• Attorney General nominee Sen. Jeff Sessions, a former federal prosecutor, has expressed opposition to medical and recreational marijuana.
  • Tom Price, a physician and nominee for Health and Human Services Secretary, has also been a vocal opponent of legalization.

If the conflict between federal and state law is not resolved politically, the U.S. Supreme Court may have the last word. The high court last weighed in on marijuana in 2005. In an unsigned opinion issued March 2016, the high court refused to hear a request from Nebraska and Oklahoma to declare Colorado’s legalization of marijuana unconstitutional because it is against federal law and therefore violates the Constitution’s supremacy clause, which states federal law trumps state laws. Justices Alito and Thomas dissented. Will President Trump’s nominee to the U.S. Supreme Court make a difference?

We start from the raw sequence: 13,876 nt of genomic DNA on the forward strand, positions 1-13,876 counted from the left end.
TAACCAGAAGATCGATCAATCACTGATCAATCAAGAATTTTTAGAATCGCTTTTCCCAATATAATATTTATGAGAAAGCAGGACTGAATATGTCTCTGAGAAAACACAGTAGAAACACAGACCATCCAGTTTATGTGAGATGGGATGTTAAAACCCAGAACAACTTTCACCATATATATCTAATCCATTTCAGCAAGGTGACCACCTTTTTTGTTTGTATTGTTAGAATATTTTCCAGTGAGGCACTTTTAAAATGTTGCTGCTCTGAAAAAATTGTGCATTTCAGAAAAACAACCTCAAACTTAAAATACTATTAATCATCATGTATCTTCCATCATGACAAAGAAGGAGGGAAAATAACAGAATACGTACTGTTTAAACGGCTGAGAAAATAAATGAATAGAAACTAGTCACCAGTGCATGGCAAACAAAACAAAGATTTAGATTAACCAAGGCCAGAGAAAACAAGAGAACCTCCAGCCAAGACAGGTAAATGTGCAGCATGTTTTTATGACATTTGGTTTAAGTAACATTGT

Yes, the future of federal marijuana policy and enforcement remains hazy. What is clear is that employers contending with this complex and rapidly changing issue must understand the laws and relevant legal decisions pertaining to marijuana in each of the states where their business operates.

In such an uncertain time, we will continue to provide updates and perspective. We recommend seeking legal assistance to develop a sound company policy addressing the use and reimbursement of medical marijuana for on-the-job injuries.

Darrell Brown, Chief Claims Officer

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Brian Gifford, PhD, Director of Research for IBI, discusses paid parental leave trends.

Brian Gifford, PhD, Director of Research for IBI, discusses paid parental leave trends.

On January 18, I attended the Integrated Benefits Institute (IBI) Paid Parental Leave and LOA Regional Event in San Jose, California. The topic of the day was the emerging trend of adopting paid parental leave policies and how employers are balancing their leave of absence policies with business goals. The event was well attended by employers and service providers and featured some of Silicon Valley’s top employers and leading industry researchers.